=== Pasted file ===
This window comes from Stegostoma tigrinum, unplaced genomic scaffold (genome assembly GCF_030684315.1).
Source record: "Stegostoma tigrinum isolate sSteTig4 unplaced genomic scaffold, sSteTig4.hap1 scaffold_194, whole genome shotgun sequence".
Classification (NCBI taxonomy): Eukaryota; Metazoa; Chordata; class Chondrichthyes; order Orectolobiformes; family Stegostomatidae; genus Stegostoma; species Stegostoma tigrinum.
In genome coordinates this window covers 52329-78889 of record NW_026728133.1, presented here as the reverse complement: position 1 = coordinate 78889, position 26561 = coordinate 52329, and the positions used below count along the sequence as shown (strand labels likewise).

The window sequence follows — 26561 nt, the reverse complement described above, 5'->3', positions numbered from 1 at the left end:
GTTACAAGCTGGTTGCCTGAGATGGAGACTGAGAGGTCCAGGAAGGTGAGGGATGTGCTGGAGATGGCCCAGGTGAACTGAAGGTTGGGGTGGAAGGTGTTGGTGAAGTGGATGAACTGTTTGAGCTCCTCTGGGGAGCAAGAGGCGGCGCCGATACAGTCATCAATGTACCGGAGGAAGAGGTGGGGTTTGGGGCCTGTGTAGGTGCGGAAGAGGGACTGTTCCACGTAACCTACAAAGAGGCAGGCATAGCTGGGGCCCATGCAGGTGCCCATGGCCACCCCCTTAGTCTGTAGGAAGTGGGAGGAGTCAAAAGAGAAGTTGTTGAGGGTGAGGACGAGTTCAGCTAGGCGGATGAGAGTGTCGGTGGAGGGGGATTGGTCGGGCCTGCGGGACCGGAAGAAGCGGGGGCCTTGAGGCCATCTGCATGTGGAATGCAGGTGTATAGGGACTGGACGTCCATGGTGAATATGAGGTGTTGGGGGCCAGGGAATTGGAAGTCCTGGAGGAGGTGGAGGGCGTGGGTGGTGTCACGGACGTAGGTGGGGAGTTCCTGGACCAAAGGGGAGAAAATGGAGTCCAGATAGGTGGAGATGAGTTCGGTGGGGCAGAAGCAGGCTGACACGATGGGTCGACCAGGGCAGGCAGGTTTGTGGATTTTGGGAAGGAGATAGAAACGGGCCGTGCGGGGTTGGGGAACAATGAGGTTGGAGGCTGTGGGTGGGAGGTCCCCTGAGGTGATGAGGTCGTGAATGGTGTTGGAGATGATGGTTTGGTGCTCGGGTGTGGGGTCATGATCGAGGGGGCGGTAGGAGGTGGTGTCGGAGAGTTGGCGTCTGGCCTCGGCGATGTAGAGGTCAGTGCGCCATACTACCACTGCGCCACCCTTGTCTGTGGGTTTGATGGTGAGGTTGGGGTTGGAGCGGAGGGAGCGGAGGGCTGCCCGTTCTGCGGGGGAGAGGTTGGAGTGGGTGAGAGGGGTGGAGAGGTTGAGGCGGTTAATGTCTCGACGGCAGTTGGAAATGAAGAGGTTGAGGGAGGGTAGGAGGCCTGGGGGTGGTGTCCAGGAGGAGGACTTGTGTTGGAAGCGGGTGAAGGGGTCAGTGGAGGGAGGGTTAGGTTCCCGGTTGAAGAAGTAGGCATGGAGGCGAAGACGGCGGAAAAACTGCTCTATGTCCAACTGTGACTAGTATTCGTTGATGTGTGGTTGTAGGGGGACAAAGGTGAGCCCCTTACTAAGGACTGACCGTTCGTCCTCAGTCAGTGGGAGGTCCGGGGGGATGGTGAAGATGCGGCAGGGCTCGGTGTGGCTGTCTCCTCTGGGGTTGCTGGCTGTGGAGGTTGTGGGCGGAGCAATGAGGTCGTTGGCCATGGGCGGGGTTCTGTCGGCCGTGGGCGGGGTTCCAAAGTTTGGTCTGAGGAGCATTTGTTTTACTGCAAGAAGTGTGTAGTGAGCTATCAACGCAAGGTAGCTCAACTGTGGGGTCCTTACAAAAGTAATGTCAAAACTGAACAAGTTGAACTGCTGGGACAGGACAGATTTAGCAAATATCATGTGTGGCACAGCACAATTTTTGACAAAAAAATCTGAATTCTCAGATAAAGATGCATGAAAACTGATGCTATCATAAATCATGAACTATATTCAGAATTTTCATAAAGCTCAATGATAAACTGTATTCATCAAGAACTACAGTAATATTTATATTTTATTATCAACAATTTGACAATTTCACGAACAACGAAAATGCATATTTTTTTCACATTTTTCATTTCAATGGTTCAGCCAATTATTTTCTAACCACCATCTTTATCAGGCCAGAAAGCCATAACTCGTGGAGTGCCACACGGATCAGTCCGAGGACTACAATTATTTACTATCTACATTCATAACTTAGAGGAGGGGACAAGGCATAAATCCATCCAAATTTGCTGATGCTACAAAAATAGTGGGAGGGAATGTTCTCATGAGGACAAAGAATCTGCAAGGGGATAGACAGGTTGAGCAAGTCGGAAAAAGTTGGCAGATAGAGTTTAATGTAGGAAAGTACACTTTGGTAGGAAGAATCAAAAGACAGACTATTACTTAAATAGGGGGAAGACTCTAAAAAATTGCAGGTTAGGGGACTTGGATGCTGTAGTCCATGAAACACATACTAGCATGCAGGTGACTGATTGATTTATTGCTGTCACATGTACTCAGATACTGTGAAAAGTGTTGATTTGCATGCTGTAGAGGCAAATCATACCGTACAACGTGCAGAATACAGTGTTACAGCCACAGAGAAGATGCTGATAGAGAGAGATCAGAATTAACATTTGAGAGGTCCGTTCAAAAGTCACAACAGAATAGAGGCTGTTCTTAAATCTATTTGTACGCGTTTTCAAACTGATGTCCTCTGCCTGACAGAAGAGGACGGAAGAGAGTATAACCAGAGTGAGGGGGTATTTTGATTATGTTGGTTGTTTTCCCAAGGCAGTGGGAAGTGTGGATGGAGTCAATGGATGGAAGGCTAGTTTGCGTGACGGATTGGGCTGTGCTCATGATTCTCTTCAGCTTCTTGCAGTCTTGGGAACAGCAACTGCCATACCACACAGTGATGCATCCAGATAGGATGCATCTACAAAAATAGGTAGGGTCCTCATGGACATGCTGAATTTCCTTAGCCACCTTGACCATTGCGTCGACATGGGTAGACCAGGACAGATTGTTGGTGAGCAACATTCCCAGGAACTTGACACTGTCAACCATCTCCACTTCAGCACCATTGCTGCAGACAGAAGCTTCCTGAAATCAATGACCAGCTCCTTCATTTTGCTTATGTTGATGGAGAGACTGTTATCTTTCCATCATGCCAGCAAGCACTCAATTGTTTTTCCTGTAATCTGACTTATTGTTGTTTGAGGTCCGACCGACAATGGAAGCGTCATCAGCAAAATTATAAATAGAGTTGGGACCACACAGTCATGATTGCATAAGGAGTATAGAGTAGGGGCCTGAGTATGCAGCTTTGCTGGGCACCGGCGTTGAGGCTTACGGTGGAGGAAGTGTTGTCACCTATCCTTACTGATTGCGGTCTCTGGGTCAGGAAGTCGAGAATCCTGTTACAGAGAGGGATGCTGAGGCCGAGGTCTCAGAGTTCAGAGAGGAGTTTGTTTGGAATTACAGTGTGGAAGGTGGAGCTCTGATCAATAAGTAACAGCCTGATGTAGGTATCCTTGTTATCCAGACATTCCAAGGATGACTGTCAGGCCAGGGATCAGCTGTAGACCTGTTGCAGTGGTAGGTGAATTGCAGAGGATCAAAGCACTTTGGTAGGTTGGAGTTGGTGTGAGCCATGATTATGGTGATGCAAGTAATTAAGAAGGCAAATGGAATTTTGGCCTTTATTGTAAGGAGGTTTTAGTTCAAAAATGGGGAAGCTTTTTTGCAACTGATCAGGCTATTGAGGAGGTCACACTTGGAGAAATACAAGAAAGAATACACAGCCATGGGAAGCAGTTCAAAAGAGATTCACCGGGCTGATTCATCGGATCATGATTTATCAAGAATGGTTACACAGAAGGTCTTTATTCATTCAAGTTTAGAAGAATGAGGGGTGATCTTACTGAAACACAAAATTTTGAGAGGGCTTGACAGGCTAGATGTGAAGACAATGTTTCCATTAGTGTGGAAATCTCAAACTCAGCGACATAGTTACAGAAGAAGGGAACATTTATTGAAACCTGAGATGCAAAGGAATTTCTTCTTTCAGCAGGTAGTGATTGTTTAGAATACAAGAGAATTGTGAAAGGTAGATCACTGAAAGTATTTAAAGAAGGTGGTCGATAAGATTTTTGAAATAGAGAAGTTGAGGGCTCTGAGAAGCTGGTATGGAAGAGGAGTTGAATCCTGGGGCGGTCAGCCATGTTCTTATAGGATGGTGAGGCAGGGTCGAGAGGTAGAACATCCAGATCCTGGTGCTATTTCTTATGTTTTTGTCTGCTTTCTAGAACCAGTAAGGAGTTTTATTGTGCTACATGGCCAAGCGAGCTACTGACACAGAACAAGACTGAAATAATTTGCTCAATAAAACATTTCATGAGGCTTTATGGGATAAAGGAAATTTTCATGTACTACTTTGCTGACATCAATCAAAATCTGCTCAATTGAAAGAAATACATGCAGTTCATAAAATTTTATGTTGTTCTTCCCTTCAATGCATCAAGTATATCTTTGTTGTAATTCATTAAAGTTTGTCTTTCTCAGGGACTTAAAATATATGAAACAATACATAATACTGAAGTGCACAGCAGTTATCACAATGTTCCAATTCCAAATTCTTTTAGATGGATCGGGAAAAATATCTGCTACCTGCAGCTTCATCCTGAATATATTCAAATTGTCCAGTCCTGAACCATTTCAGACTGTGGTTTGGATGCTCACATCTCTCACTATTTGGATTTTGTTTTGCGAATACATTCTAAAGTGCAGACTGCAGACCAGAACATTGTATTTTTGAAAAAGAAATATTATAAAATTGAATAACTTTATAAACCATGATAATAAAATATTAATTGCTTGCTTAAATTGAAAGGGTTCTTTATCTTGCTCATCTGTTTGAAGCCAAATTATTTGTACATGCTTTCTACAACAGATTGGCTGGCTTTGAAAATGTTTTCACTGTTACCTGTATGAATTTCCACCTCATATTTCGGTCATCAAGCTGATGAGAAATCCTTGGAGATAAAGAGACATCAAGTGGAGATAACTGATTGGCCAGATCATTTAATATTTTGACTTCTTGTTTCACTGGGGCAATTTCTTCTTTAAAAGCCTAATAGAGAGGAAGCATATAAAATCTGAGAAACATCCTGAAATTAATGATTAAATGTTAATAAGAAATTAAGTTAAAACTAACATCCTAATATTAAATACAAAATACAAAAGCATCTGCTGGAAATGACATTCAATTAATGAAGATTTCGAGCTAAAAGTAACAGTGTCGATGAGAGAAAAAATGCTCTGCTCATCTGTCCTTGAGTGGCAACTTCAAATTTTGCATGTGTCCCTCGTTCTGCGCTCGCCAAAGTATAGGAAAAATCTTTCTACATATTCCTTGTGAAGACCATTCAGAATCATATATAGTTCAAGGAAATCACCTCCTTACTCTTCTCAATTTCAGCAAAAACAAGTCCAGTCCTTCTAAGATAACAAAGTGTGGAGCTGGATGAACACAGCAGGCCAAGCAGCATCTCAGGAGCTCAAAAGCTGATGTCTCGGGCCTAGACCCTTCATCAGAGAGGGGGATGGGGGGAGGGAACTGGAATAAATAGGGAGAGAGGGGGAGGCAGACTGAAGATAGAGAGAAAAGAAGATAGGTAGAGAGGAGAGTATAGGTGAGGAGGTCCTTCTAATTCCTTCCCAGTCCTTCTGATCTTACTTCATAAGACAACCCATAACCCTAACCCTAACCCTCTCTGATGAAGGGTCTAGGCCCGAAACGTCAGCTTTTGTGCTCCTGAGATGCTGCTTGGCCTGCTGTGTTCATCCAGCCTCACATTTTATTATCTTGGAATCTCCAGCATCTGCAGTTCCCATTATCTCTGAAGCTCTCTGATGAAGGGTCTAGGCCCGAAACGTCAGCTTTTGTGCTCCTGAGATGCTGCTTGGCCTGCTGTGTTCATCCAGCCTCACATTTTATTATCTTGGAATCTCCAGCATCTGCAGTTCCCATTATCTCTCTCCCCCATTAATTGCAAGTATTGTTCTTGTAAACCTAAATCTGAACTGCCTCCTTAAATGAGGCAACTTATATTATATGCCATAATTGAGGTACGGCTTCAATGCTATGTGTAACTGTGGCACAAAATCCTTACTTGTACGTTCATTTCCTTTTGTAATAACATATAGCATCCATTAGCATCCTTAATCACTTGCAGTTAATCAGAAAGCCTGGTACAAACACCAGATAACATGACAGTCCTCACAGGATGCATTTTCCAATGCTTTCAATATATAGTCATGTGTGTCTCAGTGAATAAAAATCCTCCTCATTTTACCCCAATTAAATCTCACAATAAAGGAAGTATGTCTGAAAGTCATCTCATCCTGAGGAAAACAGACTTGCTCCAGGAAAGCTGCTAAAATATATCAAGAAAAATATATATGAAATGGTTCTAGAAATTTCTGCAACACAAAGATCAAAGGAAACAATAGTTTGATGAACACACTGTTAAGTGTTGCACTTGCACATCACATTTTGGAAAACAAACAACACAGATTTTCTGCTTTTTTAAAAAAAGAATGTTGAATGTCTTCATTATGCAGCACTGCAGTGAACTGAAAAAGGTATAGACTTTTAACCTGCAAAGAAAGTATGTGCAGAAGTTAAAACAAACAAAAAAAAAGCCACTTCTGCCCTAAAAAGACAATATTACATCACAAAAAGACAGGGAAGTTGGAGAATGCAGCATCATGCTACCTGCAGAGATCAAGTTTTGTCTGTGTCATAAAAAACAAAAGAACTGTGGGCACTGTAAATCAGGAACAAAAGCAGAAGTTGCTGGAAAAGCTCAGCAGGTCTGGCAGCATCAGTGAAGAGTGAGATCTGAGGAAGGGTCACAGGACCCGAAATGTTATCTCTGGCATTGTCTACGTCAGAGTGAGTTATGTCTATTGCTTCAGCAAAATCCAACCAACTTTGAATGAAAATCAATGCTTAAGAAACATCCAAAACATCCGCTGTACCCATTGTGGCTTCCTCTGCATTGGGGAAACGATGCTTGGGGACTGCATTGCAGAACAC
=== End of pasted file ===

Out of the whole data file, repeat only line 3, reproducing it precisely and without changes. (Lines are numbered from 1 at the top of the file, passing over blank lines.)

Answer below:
Classification (NCBI taxonomy): Eukaryota; Metazoa; Chordata; class Chondrichthyes; order Orectolobiformes; family Stegostomatidae; genus Stegostoma; species Stegostoma tigrinum.